Anyhow in all this busy, I have neglected ye old blog more than I would like. I am wanted in the area of Teacher at the moment, so for now, I leave you with a devotion I wrote for today's readings for Blessed Is She.

"Rules, so many rules. At first glance, you, too, will probably notice today’s readings are chock full of rules. Of laws to be adhered to. Of actions we are to take: Feed the hungry. Don’t oppress your neighbor. Clothe the naked. No slandering. Don’t bear grudges.
Being an oldest child, I tend to be a rule follower, yet there’s still that selfish, independent part of me that cringes at someone telling me what to do. I can appreciate structure, but I’m more likely to have my heart in my actions if I have a reason for its importance..."

Read the rest of it here.


Hope your February is continuing on swimmingly, and I will aim to check in again soon!



Want to follow my blog? It's easy - subscribe via the RSS or email links in the top righthand corner. 
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All rights reserved. ©Sarah G. Ortiz
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This post Where you can find me today! first appeared on Two Os Plus More on 23 February 2015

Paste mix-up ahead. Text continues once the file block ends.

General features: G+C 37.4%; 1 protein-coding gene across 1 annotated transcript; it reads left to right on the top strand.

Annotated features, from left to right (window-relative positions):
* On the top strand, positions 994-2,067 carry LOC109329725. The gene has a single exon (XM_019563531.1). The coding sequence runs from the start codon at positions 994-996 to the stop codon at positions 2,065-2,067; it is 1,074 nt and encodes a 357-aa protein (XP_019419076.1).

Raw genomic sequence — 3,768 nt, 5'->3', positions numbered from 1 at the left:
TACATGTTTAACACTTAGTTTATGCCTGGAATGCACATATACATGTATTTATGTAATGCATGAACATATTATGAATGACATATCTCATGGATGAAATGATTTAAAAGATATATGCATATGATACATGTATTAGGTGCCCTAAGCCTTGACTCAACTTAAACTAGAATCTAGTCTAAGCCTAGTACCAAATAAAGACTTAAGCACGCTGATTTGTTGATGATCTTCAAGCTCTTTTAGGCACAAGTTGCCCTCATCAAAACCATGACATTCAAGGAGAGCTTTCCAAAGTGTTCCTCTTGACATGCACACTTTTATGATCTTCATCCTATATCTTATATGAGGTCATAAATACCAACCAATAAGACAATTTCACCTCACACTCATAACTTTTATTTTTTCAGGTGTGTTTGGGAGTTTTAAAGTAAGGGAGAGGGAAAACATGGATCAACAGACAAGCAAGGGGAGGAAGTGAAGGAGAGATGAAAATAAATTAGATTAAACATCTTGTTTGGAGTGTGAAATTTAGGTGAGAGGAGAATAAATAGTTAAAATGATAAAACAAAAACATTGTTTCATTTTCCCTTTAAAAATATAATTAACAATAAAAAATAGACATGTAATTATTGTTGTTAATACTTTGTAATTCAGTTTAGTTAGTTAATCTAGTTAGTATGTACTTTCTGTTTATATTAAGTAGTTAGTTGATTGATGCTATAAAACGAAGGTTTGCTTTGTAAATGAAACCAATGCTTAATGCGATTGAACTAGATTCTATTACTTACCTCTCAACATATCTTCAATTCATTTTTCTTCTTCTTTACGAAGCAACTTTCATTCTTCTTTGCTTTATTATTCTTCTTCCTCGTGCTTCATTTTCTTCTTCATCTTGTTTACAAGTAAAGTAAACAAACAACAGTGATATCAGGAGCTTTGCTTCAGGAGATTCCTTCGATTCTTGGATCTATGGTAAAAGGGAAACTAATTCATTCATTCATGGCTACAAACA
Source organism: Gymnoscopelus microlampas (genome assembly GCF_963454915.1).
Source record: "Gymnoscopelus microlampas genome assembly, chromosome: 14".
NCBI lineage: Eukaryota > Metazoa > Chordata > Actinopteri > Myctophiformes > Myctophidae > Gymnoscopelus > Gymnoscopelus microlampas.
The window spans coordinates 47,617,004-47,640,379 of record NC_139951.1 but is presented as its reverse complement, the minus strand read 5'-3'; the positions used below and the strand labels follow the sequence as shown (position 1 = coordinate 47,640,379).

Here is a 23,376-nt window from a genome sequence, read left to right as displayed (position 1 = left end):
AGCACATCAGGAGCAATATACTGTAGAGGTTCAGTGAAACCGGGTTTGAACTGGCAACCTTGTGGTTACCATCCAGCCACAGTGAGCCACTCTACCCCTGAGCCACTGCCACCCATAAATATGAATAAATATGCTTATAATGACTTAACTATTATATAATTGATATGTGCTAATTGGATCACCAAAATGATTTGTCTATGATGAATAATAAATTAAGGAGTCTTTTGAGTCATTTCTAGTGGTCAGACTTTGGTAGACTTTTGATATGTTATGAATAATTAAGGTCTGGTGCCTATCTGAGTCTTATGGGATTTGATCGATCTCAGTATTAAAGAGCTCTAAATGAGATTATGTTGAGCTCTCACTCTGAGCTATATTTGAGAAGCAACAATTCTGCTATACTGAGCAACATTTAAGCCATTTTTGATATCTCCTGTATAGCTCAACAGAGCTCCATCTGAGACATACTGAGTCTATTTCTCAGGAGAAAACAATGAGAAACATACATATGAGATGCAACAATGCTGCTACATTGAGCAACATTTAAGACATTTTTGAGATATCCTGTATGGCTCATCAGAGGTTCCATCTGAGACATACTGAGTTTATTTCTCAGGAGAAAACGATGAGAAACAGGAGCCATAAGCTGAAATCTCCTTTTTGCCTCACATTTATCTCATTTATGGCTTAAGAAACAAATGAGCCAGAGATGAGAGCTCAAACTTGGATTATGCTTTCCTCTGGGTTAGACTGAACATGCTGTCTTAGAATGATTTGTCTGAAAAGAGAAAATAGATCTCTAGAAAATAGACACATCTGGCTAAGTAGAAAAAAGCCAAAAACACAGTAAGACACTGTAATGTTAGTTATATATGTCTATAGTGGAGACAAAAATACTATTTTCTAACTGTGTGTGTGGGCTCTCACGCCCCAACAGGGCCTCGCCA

Friday, February 13, 2015

7 Simple Ways to Make it Through Lent as a Family



Lent is in 5 (!!!) days, beginning with Ash Wednesday on the 18th and carrying through until Easter Sunday. Our family has tried many ideas through the year and has established a few that we love as Ortiz family traditions. In lieu of a long post documenting each and every one, I figured I'd share some that are fairly simple to encourage the whole family to join in for.


1.

Walk Through Lent with a Map

This is the first things my kids remembered when I mentioned Lent was coming soon: Catholic Icing's Lenten Calendar. It's free, printable, and can be daily colored in or marked with a sticker. It is such a wonderful way to see yourself moving through Lent closer to the Passion of Holy Week and Our Lord's Resurrection. Follow the link above to print your own!

Another great time marker is a Countdown Chain similar to the one we do for Advent.


2.


Simplify Your Menu

Only Fridays during Lent require abstinence from meat, and only Ash Wednesday and Good Friday call adults to fast. However, there are ways you can still include your kids in the fasting. We don't eat a lot of meat most weeks, so we try to go meatless during all of Lent, at least for dinner. As a family, we also do not eat sweets during the week.